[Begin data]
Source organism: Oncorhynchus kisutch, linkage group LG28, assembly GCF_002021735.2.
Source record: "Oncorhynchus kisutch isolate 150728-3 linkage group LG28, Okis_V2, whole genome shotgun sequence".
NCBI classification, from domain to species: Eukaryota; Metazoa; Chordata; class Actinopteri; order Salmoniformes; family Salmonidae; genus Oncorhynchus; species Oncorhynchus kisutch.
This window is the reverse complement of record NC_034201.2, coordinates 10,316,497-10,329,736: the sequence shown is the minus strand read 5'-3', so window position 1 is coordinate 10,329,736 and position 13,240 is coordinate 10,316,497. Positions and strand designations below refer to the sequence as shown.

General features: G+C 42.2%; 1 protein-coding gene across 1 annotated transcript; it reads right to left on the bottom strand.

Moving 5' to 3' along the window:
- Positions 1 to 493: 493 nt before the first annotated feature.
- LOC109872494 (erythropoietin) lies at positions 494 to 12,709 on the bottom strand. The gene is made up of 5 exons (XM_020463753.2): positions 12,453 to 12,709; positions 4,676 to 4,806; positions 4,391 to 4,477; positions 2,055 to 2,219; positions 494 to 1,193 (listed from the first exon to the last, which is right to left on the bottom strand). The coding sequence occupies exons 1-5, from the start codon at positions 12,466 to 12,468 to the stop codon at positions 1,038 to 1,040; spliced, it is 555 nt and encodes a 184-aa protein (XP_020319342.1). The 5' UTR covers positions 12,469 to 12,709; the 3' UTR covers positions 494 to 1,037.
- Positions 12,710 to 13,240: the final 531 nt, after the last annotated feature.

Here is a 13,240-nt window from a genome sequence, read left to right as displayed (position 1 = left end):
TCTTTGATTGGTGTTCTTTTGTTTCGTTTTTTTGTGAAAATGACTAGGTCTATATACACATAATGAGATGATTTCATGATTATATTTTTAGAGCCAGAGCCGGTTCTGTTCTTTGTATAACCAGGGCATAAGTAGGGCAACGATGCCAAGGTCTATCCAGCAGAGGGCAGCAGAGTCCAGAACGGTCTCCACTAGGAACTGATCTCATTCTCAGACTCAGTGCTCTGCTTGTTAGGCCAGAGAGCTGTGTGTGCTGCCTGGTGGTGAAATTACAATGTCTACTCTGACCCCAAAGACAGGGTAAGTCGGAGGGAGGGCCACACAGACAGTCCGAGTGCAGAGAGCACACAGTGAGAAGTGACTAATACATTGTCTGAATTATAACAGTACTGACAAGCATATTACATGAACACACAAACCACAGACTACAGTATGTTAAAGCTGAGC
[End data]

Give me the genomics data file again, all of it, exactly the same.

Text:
Source organism: Oncorhynchus kisutch, linkage group LG28, assembly GCF_002021735.2.
Source record: "Oncorhynchus kisutch isolate 150728-3 linkage group LG28, Okis_V2, whole genome shotgun sequence".
NCBI classification, from domain to species: Eukaryota; Metazoa; Chordata; class Actinopteri; order Salmoniformes; family Salmonidae; genus Oncorhynchus; species Oncorhynchus kisutch.
This window is the reverse complement of record NC_034201.2, coordinates 10,316,497-10,329,736: the sequence shown is the minus strand read 5'-3', so window position 1 is coordinate 10,329,736 and position 13,240 is coordinate 10,316,497. Positions and strand designations below refer to the sequence as shown.

General features: G+C 42.2%; 1 protein-coding gene across 1 annotated transcript; it reads right to left on the bottom strand.

Moving 5' to 3' along the window:
- Positions 1 to 493: 493 nt before the first annotated feature.
- LOC109872494 (erythropoietin) lies at positions 494 to 12,709 on the bottom strand. The gene is made up of 5 exons (XM_020463753.2): positions 12,453 to 12,709; positions 4,676 to 4,806; positions 4,391 to 4,477; positions 2,055 to 2,219; positions 494 to 1,193 (listed from the first exon to the last, which is right to left on the bottom strand). The coding sequence occupies exons 1-5, from the start codon at positions 12,466 to 12,468 to the stop codon at positions 1,038 to 1,040; spliced, it is 555 nt and encodes a 184-aa protein (XP_020319342.1). The 5' UTR covers positions 12,469 to 12,709; the 3' UTR covers positions 494 to 1,037.
- Positions 12,710 to 13,240: the final 531 nt, after the last annotated feature.

Here is a 13,240-nt window from a genome sequence, read left to right as displayed (position 1 = left end):
TCTTTGATTGGTGTTCTTTTGTTTCGTTTTTTTGTGAAAATGACTAGGTCTATATACACATAATGAGATGATTTCATGATTATATTTTTAGAGCCAGAGCCGGTTCTGTTCTTTGTATAACCAGGGCATAAGTAGGGCAACGATGCCAAGGTCTATCCAGCAGAGGGCAGCAGAGTCCAGAACGGTCTCCACTAGGAACTGATCTCATTCTCAGACTCAGTGCTCTGCTTGTTAGGCCAGAGAGCTGTGTGTGCTGCCTGGTGGTGAAATTACAATGTCTACTCTGACCCCAAAGACAGGGTAAGTCGGAGGGAGGGCCACACAGACAGTCCGAGTGCAGAGAGCACACAGTGAGAAGTGACTAATACATTGTCTGAATTATAACAGTACTGACAAGCATATTACATGAACACACAAACCACAGACTACAGTATGTTAAAGCTGAGC